In pediatric LT recipients weighing <5 kg, it is not uncommon to have a large liver graft with a graft-to-recipient weight ratio of >4. The merits of minimally invasive surgery especially for standard LLS resection have been unequivocally demonstrated by meta-analyses, consensus guidelines, and recommendations.7,8 However, challenging technical aspects of anatomical graft reduction, like dissection of the segment II or III portal pedicle, may have a steep learning curve with a conventional laparoscopic approach. Robotic surgery allows this barrier to be broken. It replicates and sometimes surpasses the view and surgical precision achieved in open surgery. An added advantage is the presence of the image-guided surgery (inbuilt indocyanine green camera) that enables an accurate anatomical delineation of perfused liver segments. The report by Rela et al highlights the relative ease of hilar dissection with the robotic platform, especially for transplant surgeons who may not be experts at advanced laparoscopic surgery. In the report, in situ reduction was performed with an aim to accurately demarcate the revascularized segments, to reduce cold ischemia time, and, most importantly, to reduce the risk of bleed, which in very small children may be relatively massive.9
Robotic hepatectomy outcomes were evaluated in 2 studies. In the first, they reported 115 right, 7 left, and 8 left lateral segment robotic donor hepatectomy procedures. The operative time was shorter with experience, and no cases were converted to an open approach. The most common complications were bile leak (4.3%) and bleeding requiring transfusion (2.6%). The rate of serious complications was 7.0%, with zero mortality (LB-O-06). In the second, 118 open left lateral segment hepatectomies (LLSHs) versus 40 robotic-LLSH for living donor LT (LDLT) were reported; the duration of surgery was longer in the robotic-LLSH, whereas intraoperative blood loss was lower. Morphine consumption was also significantly lower in the robotic-LLSH group. There was no difference in the length of hospital or intensive care unit stay (O-021).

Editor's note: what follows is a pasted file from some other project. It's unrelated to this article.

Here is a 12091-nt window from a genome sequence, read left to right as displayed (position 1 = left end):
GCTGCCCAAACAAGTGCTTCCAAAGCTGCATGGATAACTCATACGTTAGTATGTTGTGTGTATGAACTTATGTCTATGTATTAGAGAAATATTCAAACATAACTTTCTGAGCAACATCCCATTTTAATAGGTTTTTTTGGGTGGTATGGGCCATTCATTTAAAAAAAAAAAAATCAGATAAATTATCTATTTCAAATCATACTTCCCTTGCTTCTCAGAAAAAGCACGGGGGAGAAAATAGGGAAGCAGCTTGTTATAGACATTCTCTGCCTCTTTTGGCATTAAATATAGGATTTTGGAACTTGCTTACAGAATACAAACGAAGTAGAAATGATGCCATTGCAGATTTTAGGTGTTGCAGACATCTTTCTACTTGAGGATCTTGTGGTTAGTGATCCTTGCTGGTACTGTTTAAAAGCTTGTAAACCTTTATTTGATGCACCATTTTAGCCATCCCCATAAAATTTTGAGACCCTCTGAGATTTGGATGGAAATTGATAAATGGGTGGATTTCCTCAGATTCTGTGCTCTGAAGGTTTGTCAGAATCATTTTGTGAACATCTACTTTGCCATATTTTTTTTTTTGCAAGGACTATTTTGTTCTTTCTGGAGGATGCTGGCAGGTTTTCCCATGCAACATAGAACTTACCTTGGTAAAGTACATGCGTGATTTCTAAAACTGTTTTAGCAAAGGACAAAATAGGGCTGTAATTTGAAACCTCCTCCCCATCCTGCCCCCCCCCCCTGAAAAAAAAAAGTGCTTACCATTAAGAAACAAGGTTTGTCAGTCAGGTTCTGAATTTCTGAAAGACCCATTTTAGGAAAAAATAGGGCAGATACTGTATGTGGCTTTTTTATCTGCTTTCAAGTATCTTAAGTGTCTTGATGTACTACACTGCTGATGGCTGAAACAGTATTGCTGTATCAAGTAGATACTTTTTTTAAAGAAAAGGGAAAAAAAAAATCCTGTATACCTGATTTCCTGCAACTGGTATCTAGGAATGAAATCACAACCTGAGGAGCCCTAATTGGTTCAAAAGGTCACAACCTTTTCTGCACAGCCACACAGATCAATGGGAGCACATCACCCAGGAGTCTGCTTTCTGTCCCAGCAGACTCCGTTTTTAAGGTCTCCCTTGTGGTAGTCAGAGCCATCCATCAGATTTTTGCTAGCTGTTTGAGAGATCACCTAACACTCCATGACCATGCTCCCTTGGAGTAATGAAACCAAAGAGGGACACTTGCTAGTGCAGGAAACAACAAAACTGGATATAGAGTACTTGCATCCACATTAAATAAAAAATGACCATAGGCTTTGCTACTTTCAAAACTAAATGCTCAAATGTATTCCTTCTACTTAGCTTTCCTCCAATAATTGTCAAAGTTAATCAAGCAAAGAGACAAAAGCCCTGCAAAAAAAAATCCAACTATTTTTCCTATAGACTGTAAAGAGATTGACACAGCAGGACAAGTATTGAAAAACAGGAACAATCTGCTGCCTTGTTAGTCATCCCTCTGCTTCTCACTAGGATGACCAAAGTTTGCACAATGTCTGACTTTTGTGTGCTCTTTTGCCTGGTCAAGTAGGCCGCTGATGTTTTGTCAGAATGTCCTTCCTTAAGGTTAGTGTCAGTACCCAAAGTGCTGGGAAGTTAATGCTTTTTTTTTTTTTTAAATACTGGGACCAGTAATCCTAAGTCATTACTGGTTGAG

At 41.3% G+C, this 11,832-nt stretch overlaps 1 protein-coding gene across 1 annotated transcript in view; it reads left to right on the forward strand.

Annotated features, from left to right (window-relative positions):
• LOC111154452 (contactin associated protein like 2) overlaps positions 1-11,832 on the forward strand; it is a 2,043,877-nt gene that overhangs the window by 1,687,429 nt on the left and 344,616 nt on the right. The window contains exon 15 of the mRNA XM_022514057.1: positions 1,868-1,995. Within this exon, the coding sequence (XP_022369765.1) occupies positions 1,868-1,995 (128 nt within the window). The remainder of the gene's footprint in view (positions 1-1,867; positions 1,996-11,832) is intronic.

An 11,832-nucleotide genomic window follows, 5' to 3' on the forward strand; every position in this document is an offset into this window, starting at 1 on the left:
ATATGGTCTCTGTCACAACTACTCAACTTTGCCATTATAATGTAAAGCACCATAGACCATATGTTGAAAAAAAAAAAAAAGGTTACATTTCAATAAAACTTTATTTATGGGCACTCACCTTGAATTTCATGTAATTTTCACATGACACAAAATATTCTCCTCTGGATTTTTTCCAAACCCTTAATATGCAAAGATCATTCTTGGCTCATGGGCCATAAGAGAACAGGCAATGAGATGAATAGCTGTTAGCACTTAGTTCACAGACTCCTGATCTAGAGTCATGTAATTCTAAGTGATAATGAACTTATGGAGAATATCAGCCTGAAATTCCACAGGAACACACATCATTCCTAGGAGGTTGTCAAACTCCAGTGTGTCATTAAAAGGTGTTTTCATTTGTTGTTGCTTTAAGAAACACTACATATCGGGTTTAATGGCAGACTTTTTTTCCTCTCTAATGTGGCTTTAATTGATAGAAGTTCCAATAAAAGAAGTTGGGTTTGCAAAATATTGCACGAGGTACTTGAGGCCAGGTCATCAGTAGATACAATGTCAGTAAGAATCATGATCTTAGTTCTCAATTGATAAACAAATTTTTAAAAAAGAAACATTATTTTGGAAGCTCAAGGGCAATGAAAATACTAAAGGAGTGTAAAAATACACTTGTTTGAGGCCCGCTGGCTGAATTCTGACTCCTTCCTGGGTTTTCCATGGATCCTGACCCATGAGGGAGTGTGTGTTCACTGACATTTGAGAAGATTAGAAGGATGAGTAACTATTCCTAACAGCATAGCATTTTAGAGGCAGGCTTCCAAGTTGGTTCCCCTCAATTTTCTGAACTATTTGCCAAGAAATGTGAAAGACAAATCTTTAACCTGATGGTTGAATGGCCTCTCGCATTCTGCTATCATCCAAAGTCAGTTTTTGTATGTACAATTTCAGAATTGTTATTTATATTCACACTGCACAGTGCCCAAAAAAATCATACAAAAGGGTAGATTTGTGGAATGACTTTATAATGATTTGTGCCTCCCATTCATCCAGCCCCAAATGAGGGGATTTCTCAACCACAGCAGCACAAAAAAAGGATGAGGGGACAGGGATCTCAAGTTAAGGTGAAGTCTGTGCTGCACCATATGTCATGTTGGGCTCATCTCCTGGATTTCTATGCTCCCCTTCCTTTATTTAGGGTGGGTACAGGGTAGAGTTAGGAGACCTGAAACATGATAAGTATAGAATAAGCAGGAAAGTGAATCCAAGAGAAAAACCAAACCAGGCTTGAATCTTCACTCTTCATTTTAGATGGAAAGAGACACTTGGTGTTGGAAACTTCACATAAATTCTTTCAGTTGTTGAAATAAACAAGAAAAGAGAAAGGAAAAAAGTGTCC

Regarding coronavirus disease 2019 infection in the LT setting, immunosuppression (IS) discontinuation is not recommended, whereas for moderate to severe disease, mycophenolate mofetil may be reduced or discontinued because this has been associated with more favorable outcomes.10 Remdesivir is safe and effective in LT recipients. There is a risk of late secondary infections (fungal, mucormycosis, etc) in LT patients who have received dexamethasone or immunomodulatory therapies. Antibody/cellular responses seem more vigorous with pre-LT vaccination than post-LT.
A multisociety survey showed that coronavirus disease 2019 vaccination was almost universal in LT recipients, mostly with mRNA vaccines. However, only 33% of centers reported specific monitoring policies to assess postvaccination efficacy and safety. Sixty-six percent of centers reported cases of severe acute respiratory syndrome coronavirus 2 infection postvaccination and 33% severe (O-068).
Dr Stock focused on HIV patients and concluded that in the direct-acting antivirals era, HIV-infected and -uninfected patients displayed comparable outcomes.11,12
DONOR AND PATIENT SELECTION/ORGAN ALLOCATION/OUTCOMES
Dr Van Rosmalen revised the policy for donors with previous nonhepatic malignancies in terms of balancing the risk of malignancy transmission and waitlist mortality.13 The use of older donors was discussed (Dr Heimbach), including a higher risk of unanticipated malignancy, the presence of vascular calcifications, and the fact that donor graft size and rate of regeneration are reduced.14 Organs with moderate steatosis from younger donors with shorter cold ischemia time can be safely used in LT recipients with a low-medium Model for End-stage Liver Disease (MELD) (Dr Hernandez-Alejandro). Furthermore, machine perfusion and the manipulation of lipid metabolism during machine perfusion are promising tools to increase the utilization of steatotic organs.15,16